Untangling the Liability Web in Multi-Employer Worksites

Posted on October 05, 2018

Multiple employers are often in charge of workers at a single job site and when on-the-job accidents and injuries occur, overlapping responsibilities often result in multiple employers bearing responsibility for injuries.

Who’s Liable for Multi-Employer Worksite Injuries?

Workplace safety is regulated by The Occupational Health and Safety Administration (OSHA). On multi-employer worksites, OSHA can issue various safety violations based on the type of employer that is listed. OSHA designates employers into one of four main categories: Controlling Employers, Creating Employers, Exposing Employers, and Correcting Employers. Based on the category assigned, employers must follow certain safety rules and regulations to protect workers from injuries. Each employer category designates specific safety requirements for work activities and liability for workplace accidents and injuries.

Multi-employer worksites have multiple categories, so employers must identify themselves under one of the four main categories. To prevent OSHA fines and violations, employers in multi-employer worksites must understand and follow OSHA’s safety rules and regulations that pertain to their designated category. Multi-employer worksites are common within building and construction industries where duties are performed by a variety of skilled workers. Construction projects often employ architects, engineers, project managers, general contractors, and various tradesmen that handle different tasks.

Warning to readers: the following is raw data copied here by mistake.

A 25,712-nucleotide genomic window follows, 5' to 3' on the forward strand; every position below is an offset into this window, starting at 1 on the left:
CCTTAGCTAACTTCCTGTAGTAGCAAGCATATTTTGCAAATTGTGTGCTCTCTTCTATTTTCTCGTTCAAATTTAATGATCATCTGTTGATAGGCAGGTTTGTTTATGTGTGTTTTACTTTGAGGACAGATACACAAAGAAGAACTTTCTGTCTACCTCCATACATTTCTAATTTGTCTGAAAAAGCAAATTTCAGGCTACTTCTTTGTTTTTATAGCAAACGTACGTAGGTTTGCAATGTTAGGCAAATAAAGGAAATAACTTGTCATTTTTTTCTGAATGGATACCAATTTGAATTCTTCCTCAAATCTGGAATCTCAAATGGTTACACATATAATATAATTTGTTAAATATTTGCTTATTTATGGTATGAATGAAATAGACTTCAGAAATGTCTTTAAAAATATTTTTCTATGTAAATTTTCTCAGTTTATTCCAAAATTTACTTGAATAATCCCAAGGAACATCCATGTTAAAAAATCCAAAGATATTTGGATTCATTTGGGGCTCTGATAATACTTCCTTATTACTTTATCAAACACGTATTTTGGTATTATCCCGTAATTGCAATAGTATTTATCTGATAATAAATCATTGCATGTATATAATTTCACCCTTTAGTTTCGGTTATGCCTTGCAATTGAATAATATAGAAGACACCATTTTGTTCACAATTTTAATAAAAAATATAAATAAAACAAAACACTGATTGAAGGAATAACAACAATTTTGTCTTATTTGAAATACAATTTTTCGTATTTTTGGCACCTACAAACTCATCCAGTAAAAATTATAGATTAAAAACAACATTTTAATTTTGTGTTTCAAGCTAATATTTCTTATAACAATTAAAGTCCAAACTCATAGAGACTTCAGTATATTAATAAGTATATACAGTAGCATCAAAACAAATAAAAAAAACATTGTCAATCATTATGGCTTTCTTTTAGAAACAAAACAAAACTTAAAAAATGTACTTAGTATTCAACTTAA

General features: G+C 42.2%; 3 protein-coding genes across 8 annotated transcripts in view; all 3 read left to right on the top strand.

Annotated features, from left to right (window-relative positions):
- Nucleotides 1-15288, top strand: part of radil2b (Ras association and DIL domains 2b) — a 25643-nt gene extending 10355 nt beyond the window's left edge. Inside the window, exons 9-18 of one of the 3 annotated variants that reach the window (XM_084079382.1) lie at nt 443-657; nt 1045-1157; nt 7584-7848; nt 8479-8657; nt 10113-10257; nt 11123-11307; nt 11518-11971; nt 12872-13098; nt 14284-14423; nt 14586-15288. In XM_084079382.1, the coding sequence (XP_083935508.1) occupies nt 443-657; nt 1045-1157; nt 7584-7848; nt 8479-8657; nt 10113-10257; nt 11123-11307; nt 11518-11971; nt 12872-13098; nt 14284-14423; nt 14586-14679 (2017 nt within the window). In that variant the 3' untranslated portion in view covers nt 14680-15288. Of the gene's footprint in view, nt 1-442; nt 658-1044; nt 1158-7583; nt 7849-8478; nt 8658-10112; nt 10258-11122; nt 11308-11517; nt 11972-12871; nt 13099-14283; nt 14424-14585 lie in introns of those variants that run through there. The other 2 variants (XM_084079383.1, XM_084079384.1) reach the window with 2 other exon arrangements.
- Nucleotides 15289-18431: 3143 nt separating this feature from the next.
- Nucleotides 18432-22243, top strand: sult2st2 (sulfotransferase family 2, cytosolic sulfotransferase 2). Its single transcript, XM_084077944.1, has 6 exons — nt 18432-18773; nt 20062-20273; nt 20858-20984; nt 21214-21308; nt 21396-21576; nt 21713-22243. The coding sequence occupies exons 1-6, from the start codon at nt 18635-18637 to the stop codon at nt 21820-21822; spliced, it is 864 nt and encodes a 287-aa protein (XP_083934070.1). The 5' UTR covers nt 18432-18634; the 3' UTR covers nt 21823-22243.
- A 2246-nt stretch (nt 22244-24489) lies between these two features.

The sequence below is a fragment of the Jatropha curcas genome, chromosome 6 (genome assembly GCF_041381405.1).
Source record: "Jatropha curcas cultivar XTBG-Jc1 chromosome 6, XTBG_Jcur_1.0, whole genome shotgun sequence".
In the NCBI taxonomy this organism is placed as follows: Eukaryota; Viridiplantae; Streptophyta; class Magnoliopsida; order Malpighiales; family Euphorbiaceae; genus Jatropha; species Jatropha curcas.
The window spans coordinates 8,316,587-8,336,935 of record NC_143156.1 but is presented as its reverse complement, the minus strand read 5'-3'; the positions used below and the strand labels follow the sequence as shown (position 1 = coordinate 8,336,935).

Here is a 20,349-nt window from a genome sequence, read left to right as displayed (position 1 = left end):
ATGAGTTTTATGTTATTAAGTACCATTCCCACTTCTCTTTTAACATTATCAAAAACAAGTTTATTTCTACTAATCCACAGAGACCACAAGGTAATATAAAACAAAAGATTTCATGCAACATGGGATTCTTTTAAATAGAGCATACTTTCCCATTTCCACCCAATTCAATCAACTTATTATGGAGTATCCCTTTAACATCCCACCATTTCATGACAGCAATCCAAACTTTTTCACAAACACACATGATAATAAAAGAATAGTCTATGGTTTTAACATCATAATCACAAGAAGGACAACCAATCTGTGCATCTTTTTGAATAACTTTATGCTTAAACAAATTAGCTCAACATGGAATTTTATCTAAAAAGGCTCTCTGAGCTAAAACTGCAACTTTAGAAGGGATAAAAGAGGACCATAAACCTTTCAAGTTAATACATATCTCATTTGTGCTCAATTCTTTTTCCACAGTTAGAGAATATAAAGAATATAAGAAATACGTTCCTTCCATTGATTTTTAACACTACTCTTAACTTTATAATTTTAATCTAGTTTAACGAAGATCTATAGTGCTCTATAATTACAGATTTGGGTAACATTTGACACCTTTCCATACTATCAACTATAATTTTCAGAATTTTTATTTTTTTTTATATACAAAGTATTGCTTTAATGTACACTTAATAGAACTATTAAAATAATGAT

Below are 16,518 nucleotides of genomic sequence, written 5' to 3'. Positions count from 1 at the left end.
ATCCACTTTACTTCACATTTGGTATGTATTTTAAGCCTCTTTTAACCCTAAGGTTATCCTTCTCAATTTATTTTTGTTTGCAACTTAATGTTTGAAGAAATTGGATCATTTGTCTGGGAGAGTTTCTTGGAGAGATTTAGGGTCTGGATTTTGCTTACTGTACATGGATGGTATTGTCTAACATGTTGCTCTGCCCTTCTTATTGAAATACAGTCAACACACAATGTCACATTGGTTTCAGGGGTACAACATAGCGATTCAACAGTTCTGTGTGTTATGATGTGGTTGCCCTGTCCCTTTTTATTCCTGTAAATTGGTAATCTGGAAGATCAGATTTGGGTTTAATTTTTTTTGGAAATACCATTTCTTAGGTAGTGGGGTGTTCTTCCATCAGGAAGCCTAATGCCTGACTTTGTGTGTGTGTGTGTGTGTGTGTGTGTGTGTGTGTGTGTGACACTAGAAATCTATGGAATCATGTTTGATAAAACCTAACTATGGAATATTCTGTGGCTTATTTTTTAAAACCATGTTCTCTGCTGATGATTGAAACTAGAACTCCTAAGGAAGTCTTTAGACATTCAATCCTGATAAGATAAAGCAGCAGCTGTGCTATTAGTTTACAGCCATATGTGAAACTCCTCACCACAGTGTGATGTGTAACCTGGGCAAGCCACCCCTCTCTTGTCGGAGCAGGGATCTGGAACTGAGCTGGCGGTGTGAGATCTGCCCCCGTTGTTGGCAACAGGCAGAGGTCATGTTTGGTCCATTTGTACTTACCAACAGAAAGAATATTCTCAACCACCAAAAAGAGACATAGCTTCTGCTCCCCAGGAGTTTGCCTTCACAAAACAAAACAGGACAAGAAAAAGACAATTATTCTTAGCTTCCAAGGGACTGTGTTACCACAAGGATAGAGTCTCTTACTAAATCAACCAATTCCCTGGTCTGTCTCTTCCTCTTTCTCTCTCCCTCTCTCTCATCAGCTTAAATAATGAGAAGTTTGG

Various workplace activities on the same worksite often create overlapping responsibilities for a worker’s safety. When a worker is injured or killed on the job, an employer can easily get entangled in a confusing web of liability for accidents and injuries. On a construction worksite, the Controlling Employer is usually the general contractor who oversees all subcontractors and tradesmen on the job. According to OSHA regulations, Controlling Employers must exercise a “duty of reasonable care” to detect workplace hazards and prevent workplace accidents based on the following:

  • The size of the construction project
  • The length of the construction project
  • Project completion dates
  • Construction hazards
  • Frequency of inspections
  • The contractor’s professional knowledge and skill level

If the general contractor requires subcontractors to perform duties that are considered hazardous by OSHA, he/she may also be designated as an Exposing Employer. If workplace injuries occur, the general contractor may receive OSHA fines and safety violations as a Controlling Employer and an Exposing Employer. The general contractor may be found liable for accidents and injuries under both categories. Under OSHA’s Multi-Employer Citation Policy, an employer may be found liable for workplace accidents and injuries, even if the employer’s direct work activities did not cause the injury, or the employer’s direct employees were not injured.